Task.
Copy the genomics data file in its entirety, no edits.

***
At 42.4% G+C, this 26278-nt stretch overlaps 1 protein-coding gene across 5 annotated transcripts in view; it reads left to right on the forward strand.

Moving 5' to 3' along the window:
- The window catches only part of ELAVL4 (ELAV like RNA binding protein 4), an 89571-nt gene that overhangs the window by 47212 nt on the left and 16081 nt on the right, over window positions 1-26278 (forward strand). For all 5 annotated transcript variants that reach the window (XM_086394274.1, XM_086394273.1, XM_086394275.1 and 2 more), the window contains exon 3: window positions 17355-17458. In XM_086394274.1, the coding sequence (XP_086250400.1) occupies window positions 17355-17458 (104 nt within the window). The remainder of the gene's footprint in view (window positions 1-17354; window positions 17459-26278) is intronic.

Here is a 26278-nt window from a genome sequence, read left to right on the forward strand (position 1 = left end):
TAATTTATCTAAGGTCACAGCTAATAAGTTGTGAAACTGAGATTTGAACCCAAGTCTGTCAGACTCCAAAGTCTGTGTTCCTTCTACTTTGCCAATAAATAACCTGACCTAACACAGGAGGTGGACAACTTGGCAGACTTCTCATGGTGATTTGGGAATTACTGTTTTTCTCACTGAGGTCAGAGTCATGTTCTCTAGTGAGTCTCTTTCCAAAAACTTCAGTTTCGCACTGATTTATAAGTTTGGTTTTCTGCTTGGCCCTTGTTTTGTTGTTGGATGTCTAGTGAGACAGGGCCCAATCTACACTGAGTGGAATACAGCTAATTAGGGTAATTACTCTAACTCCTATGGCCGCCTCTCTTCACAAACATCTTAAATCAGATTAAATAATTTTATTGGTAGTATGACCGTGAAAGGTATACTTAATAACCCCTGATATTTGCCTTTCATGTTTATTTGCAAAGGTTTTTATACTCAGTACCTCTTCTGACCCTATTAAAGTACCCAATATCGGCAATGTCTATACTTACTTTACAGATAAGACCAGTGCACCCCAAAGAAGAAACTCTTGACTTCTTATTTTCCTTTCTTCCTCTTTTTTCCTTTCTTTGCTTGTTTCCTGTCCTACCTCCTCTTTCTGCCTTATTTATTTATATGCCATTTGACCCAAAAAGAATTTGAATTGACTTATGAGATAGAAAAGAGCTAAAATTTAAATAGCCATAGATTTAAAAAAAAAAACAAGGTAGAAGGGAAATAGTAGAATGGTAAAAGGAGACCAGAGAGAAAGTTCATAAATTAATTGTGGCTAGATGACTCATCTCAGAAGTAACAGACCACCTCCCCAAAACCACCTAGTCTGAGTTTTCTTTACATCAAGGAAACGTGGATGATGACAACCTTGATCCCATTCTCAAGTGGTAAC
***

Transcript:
At 42.4% G+C, this 26278-nt stretch overlaps 1 protein-coding gene across 5 annotated transcripts in view; it reads left to right on the forward strand.

Moving 5' to 3' along the window:
- The window catches only part of ELAVL4 (ELAV like RNA binding protein 4), an 89571-nt gene that overhangs the window by 47212 nt on the left and 16081 nt on the right, over window positions 1-26278 (forward strand). For all 5 annotated transcript variants that reach the window (XM_086394274.1, XM_086394273.1, XM_086394275.1 and 2 more), the window contains exon 3: window positions 17355-17458. In XM_086394274.1, the coding sequence (XP_086250400.1) occupies window positions 17355-17458 (104 nt within the window). The remainder of the gene's footprint in view (window positions 1-17354; window positions 17459-26278) is intronic.

Here is a 26278-nt window from a genome sequence, read left to right on the forward strand (position 1 = left end):
TAATTTATCTAAGGTCACAGCTAATAAGTTGTGAAACTGAGATTTGAACCCAAGTCTGTCAGACTCCAAAGTCTGTGTTCCTTCTACTTTGCCAATAAATAACCTGACCTAACACAGGAGGTGGACAACTTGGCAGACTTCTCATGGTGATTTGGGAATTACTGTTTTTCTCACTGAGGTCAGAGTCATGTTCTCTAGTGAGTCTCTTTCCAAAAACTTCAGTTTCGCACTGATTTATAAGTTTGGTTTTCTGCTTGGCCCTTGTTTTGTTGTTGGATGTCTAGTGAGACAGGGCCCAATCTACACTGAGTGGAATACAGCTAATTAGGGTAATTACTCTAACTCCTATGGCCGCCTCTCTTCACAAACATCTTAAATCAGATTAAATAATTTTATTGGTAGTATGACCGTGAAAGGTATACTTAATAACCCCTGATATTTGCCTTTCATGTTTATTTGCAAAGGTTTTTATACTCAGTACCTCTTCTGACCCTATTAAAGTACCCAATATCGGCAATGTCTATACTTACTTTACAGATAAGACCAGTGCACCCCAAAGAAGAAACTCTTGACTTCTTATTTTCCTTTCTTCCTCTTTTTTCCTTTCTTTGCTTGTTTCCTGTCCTACCTCCTCTTTCTGCCTTATTTATTTATATGCCATTTGACCCAAAAAGAATTTGAATTGACTTATGAGATAGAAAAGAGCTAAAATTTAAATAGCCATAGATTTAAAAAAAAAAACAAGGTAGAAGGGAAATAGTAGAATGGTAAAAGGAGACCAGAGAGAAAGTTCATAAATTAATTGTGGCTAGATGACTCATCTCAGAAGTAACAGACCACCTCCCCAAAACCACCTAGTCTGAGTTTTCTTTACATCAAGGAAACGTGGATGATGACAACCTTGATCCCATTCTCAAGTGGTAAC